Monday, June 19, 2006

Law Firm Competitive Intelligence -- is it different from KM?

The Boston Globe today has a fairly in-depth article on law firms. Sacha Pfeiffer reports that firms are beginning to gather information on other firms and their clients, in order to compete for business:

For lawyers, that analysis might mean understanding how an upcoming merger of law firms could change the competitive landscape, how an anticipated regulatory change could affect business, when a practice area is ripe for expansion, or whether the arrival of a national law firm poses a threat. Without that knowledge, a law firm could overlook a promising opportunity to merge or lose a lucrative client to a rival firm.

These are tactical considerations that sound basic to many business people and perhaps even obvious. But some law firms have been known to make strategic decisions based on little more than intuition, gut instinct, or such ill-considered factors as opening a new office based on the desire of a single client, expanding overseas because a rival has done so, or allowing a bigger-is-better mentality to drive a decision to merge.

I have linked the Globe article in the title above. Evidently Fuld & Co., of Cambridge, MA, are offering seminars to local firms about how to compete in a more corporate manner. I'm confused, though; isn't this just an application of what firm librarians have been offering for a decade or so, under the name "Knowledge Management?" KM has been a buzzword in libraries for quite a while, so I am not clear on what Fuld & Co. offer to the firms beyond a new name...

I would love to hear comments from lawyers or firm librarians on this topic. Has your firm investigated this new "Competitive Intelligence?" Is it new and different from the KM librarians have been offering for years? How?


Connie Crosby said...

I would distinguish CI from KM, although you are right, they are related, and librarians have been doing at least elements of both for a long time.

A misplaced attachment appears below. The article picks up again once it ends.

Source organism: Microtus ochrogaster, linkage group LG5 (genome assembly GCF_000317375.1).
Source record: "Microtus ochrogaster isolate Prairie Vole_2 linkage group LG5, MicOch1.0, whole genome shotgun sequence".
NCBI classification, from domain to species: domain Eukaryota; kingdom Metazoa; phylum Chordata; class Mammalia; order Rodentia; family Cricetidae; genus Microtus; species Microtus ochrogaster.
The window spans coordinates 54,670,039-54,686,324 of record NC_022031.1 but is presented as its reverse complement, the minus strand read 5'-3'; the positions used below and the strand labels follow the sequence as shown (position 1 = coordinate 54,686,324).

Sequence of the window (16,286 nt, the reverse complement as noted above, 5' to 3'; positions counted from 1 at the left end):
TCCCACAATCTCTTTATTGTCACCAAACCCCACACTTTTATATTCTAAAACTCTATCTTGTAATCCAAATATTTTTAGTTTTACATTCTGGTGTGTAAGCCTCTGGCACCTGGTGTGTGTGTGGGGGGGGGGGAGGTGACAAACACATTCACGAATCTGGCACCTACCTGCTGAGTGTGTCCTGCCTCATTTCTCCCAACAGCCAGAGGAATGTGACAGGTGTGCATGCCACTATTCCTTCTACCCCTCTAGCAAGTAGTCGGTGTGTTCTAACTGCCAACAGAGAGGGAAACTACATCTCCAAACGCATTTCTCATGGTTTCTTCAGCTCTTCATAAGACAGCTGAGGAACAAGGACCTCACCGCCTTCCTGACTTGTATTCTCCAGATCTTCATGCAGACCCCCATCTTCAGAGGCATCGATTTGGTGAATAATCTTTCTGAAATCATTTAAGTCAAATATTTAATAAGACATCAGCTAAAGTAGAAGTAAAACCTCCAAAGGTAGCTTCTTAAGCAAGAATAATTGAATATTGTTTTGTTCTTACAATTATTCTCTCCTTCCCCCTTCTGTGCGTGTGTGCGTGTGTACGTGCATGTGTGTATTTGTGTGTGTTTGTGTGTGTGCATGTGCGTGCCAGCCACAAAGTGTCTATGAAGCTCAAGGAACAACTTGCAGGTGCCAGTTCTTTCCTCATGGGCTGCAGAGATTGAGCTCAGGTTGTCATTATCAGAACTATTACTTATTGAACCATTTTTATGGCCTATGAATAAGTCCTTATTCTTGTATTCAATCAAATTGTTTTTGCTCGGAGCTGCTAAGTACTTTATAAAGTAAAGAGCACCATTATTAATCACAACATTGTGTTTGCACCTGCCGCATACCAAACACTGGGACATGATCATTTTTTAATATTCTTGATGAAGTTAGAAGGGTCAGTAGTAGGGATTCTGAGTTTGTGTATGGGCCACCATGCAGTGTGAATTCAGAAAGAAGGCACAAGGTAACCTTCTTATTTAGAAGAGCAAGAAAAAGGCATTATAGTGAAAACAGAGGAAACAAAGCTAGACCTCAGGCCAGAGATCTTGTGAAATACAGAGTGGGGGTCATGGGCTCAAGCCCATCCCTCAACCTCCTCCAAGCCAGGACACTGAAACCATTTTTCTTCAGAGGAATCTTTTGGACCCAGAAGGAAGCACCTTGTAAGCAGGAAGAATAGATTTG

CI, as you mention, is information on other firms and their clients. It can also be information as to how others see you and what your own market share is, and as information on your own potential markets and clients. It is all about competition and getting a leg up.

KM is a little more inward-focussed; trying to gather together the internal resources of an organization so they can be shared, reused, repurposed, in a way that makes things more efficient for the organization and hopefully for the client. It is also about sharing expertise, not just documents.

Certainly there is an overlap with CI, KM and librarianship. And professional development. And IT....they really are all interconnected via KM as far as I can tell.

I am not a specialist in any one of these areas (well, except librarianship), but to the best of my knowledge these seem to be some of the distinctions!


Connie Crosby said...

Oh, and then there is the on-going debate about knowledge versus information. Same thing? Different? Discuss amongst yourselves.

Betsy McKenzie said...

Thank you, Connie! Very interesting comments. Re your comment on the distinction between Knowledge and Information: I think of information as the data. Knowledge is what you get after you digest it -- sorry, that's awful. :)

Connie Crosby said...

Yeah, I was at a KM conference last week and some people felt they are along the same continuum, some felt they are distinct, and others use the words interchangeably. Ones personal philosophy on this can affect what is included within a KM program within an organization.

To my mind, whatever you call it if it is useful just do it. 8-)